One could easily argue that even though they have many similarities, crème brûlée is, in several ways, the opposite of crème caramel. These small cholesterol bombs use all heavy cream and additional egg yolks (as opposed to milk and whole eggs in the other); the sugar goes on the top instead of the bottom; and the sugar is caramelized after the custards are baked—unlike crème caramel, where the sugar is caramelized first, then poured on the bottom of the molds before the custard is added and the desserts are baked. Finally, crème brûlée is served in its baking dish, while crème caramel is unmolded onto a serving plate.
This rich, smooth-textured dessert is known as Burnt Cream in England, where it has been popular since the seventeenth century. It was not, however, until late in the nineteenth century that the French term crème brûlée, which means precisely the same thing, became popular and the dessert became standard fare in many American restaurants.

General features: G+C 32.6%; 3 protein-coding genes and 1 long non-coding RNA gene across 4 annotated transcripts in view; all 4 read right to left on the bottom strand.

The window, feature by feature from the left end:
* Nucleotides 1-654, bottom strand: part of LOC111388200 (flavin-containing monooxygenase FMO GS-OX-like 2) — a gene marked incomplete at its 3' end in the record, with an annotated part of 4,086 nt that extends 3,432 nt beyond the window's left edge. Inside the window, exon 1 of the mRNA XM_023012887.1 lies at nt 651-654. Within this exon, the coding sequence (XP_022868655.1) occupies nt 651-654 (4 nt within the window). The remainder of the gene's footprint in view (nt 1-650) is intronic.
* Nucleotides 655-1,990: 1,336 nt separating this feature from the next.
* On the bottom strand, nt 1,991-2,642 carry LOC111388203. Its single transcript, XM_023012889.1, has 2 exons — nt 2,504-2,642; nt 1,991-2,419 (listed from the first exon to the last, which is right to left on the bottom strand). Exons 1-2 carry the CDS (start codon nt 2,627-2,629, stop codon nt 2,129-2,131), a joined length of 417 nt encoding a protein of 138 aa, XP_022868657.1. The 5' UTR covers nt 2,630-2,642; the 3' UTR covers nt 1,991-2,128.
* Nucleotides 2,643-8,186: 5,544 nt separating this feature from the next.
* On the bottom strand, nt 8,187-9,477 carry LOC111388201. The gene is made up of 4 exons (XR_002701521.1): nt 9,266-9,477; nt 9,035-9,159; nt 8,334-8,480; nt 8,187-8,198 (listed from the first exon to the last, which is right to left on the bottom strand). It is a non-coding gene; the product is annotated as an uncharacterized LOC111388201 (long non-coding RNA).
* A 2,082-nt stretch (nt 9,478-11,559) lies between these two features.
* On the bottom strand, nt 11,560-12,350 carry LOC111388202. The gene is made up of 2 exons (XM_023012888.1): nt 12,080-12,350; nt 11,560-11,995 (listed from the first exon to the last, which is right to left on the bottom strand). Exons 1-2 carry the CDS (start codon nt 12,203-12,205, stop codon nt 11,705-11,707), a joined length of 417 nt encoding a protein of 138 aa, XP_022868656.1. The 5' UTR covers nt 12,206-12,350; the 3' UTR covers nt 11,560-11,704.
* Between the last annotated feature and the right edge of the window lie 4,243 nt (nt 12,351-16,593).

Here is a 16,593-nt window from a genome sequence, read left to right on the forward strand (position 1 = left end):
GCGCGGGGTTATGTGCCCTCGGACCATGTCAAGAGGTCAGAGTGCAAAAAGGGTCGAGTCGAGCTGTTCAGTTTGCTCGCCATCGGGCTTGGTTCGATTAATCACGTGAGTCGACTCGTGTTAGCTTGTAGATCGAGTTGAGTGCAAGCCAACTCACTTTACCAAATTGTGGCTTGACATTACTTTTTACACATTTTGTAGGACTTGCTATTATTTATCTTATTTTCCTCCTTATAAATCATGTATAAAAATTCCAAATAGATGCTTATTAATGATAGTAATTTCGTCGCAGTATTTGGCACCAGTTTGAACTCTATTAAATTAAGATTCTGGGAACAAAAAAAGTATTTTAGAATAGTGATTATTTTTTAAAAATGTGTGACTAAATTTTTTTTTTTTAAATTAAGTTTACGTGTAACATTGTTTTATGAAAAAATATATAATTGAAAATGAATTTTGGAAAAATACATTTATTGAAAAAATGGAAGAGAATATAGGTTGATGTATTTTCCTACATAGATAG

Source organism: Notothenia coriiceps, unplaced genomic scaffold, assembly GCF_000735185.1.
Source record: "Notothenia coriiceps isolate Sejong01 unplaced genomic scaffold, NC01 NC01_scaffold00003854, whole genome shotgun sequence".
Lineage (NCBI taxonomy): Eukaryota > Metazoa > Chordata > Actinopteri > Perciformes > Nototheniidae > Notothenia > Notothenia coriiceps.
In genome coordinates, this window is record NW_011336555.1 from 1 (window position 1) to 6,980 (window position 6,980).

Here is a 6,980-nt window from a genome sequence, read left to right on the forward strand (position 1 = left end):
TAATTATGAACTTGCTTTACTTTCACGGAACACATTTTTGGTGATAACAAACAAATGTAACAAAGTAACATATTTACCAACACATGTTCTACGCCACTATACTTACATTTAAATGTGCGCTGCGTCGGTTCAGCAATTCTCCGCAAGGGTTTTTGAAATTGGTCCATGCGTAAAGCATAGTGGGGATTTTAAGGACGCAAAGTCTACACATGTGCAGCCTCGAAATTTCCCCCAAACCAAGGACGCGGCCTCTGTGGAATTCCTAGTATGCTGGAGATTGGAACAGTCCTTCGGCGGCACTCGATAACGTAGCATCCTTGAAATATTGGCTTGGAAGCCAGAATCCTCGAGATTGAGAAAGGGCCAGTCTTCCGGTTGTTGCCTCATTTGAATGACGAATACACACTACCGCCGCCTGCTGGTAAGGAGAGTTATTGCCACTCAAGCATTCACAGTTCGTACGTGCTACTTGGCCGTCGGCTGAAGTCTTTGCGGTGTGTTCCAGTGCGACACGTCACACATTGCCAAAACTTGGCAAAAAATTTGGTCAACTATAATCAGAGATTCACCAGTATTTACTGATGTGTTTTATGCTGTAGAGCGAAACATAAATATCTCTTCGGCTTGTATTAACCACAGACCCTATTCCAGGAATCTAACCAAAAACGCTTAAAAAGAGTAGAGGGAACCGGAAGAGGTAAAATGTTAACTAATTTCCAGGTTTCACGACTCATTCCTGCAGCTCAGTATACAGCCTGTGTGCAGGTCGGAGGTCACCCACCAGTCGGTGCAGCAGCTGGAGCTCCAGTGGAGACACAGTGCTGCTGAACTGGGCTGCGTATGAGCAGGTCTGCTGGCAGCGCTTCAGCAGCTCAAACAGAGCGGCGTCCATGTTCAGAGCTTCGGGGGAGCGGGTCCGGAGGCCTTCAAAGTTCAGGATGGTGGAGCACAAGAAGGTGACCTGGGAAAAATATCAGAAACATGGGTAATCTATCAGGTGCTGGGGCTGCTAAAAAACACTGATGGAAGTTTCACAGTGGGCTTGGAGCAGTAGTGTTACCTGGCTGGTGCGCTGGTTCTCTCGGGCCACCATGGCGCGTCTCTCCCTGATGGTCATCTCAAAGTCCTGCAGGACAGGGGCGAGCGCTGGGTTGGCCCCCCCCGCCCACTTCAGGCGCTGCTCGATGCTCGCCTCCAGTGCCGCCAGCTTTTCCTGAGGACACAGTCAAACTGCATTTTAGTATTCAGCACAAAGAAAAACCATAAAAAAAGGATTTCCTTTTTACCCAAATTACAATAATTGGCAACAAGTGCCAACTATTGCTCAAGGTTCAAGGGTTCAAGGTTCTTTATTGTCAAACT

The richness of the custard lends itself extremely well to being paired with fresh fruit, either as part of the presentation, as a flavoring for the custard itself, or as a container for the custard. In some variations, the custard is cooked on the stovetop instead of being thickened the traditional way by baking in a water bath. This method is particularly useful when the custard is presented in a hollowed-out fruit shell.
The caramelized sugar crust on a fine crème brûlée should be thin and crisp, so the spoon can go right through. Too much sugar on top will make the crust too hard. If made ahead, the crust will melt, so it should be caramelized to order.
© 1989 All rights reserved. Published by Wiley.